Facebook Watch – Not the Superpower Facebook Hoped It Would Be
Not just publishers, Facebook wants to diversify its business. And, to put it simply, it’s failing in its attempt. Can’t guess where we’re going?
Facebook Watch. One of the ambitious initiative by Facebook to compete against the video streaming giants. Even with billions of users, the largest social network struggles to keep the ‘Watch’ buoyant.
Why Facebook Needs Watch?
If you’re wondering why Facebook would invest a billion to run Watch, then look no further.
– Saturating Market
Facebook has over 2 billion users worldwide, but it’s not enough for the company to beat the Wall Street estimates. It has to add new users from the key markets and that’s a big problem.
China, a country with 800 million internet users, blocked Facebook and has its own networking platforms to fill the void.
The social network already reached a huge portion of the Internet users – More than 70 percent, excluding China. It means it’s not easy anymore.
– Deflating Sessions
Though Facebook managed to get billions of daily active users, the duration of the average session is surprisingly under 90 seconds. Apparently, users aren’t engaging with the app as they did before.
– Narrowing Margins
The decreasing session duration has the potential to impact the company’s bottom line (ad revenue). Besides, Facebook already warned the investors about the rough road ahead – Slowing revenue growth and narrowing margins.
So, to oversimplify it, Facebook Watch is a crucial attempt to solve most of its problems. If you get users into Watch, session duration will obviously increase and the social network has the chance to diversify its revenue from News Feed.
“Am I buying into something I can’t get anywhere else?”
– Mark Wagman, MediaLink.
Unlike stories, Watch isn’t growing on its own. The reason? Both brands and users can’t find anything unique or compelling to try ‘Watch’. It’s been more of a video newsfeed rather than a video streaming service. There’s a lot needs to be done and let’s see whether Facebook continues the kitchen-sink approach to get us into Watch.
“Ad auction systems are obscure by design” – GDPR Issue Balloons
We usually don’t count the number of times we’ve talked about privacy law in here. But it’s time to crunch those numbers. Another week, another opportunity for data authorities to criticize adtech.
But this time, it’s not the players. The way we transact impression (RTB) has been questioned by Panoptykon Foundation, a Polish privacy watchdog. Noticeably, the complaint cites ad categories designed by Google and IAB as the supporting evidence.
Article 5 of GDPR
The charge against the real-time bidding refers to the article 5 of GDPR, which states that a party shouldn’t process personal data unless it can protect the data from accidental losses.
Panoptykon argues that in RTB, as the bids are sent countless third parties to place personalized ads, the ad auction system thereby breached the law. The problem is the bids usually contains personal information like browsing history, cookie id, etc.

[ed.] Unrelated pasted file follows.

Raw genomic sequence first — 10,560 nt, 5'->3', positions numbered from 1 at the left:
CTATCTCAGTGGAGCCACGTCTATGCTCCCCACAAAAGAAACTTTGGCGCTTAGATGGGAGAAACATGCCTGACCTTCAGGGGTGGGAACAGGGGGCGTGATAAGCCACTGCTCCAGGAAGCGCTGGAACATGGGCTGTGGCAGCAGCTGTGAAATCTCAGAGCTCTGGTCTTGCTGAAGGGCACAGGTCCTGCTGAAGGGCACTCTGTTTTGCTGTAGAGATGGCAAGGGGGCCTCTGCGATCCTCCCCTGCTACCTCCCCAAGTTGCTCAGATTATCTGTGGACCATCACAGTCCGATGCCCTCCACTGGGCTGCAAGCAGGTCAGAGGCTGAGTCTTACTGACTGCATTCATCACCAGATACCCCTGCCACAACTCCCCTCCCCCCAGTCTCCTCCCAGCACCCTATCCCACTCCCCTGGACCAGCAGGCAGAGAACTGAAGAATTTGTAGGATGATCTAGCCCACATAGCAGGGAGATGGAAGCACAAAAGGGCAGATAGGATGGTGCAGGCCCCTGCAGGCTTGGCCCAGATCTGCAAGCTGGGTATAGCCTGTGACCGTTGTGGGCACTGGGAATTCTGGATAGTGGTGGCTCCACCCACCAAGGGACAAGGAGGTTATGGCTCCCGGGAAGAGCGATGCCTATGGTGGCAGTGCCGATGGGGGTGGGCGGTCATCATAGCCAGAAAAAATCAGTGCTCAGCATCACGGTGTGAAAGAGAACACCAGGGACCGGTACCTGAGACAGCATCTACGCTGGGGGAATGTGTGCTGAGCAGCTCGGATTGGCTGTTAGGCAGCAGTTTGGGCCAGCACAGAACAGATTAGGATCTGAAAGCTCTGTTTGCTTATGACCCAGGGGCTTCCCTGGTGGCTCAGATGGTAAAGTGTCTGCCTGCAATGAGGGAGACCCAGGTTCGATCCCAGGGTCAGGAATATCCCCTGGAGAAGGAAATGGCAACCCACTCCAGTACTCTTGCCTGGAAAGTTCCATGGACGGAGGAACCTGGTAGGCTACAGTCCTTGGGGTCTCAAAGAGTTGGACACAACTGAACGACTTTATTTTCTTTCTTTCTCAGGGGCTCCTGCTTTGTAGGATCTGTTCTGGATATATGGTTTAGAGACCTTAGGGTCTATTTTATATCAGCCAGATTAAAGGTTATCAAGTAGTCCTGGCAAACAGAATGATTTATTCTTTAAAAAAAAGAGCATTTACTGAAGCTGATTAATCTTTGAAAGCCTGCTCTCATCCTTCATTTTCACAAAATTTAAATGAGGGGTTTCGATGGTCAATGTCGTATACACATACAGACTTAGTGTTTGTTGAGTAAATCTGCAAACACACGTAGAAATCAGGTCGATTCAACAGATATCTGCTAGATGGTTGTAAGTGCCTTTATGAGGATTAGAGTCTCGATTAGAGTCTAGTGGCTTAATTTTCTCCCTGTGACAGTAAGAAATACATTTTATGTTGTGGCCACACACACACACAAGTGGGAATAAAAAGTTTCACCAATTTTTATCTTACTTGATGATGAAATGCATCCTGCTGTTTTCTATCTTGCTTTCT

Here’s the counter-argument from IAB.
IAB disagrees with the authority saying that “the Content Taxonomy, OpenRTB, and other protocols are not themselves subject to GDPR, which regulates how organizations use such technologies to process or direct the processing of personal data for specific purposes.”
It’s like an HTTP protocol. Companies can choose to use the category as per the land’s law. Google, unsurprisingly, came up with a banal response.
We believe its part of the process. Google recently faced a £44m fine for the lack of transparency in its consent-obtaining mechanism. Another french adtech company ‘Vectuary’ got sued last year.
This complaint will help the ecosystem to reevaluate our reliance on cookies. Either we’ll see the ID-based solution much faster or PMP/PG deals growing (faster than expected) across the market.
Will we be skipping the ad exchanges all together?
The privacy laws and cookies will continue to create problems for the adtech. And, as we mentioned above, OPM (Open MarketPlaces) are likely to get scrutinized more than the direct deals.
Some are even questioning the existence of OPMs in the next 5 years.
Will be bypassing ad exchanges?
No, at least not in the near future.
Despite the increasing popularity of programmatic direct deals, ad exchanges continue to serve almost all the publishers. If long-tail publishers can’t exist without ad networks, mid-sized publishers can’t run their businesses without open exchanges. Majority of them could easily go bankrupt.
In addition, adtech is on its way to revamp itself completely. RTB 3.0, unified log-in, ID-based solutions, and Supply Path Optimization (SPO) are some of the trends poised to shape the industry.
OpenX, one of the largest ad exchanges started to partner directly with advertisers directly. This means no traditional trade desk, DSP, and ad exchange structure. On the other hand, buyers themselves are willing to cut down the unessential partners and connect as directly as possible. At last, we’ll see consolidation and ad exchanges with improved capabilities.
Moments That Matter
Google, Facebook Ad Sales Seen Rising Even Amid Privacy Woes – Duopoly holds the ground.
Profitable Growth is the North Star. Margin isn’t. A Q&A with Bloomberg CEO Justin Smith – Digiday.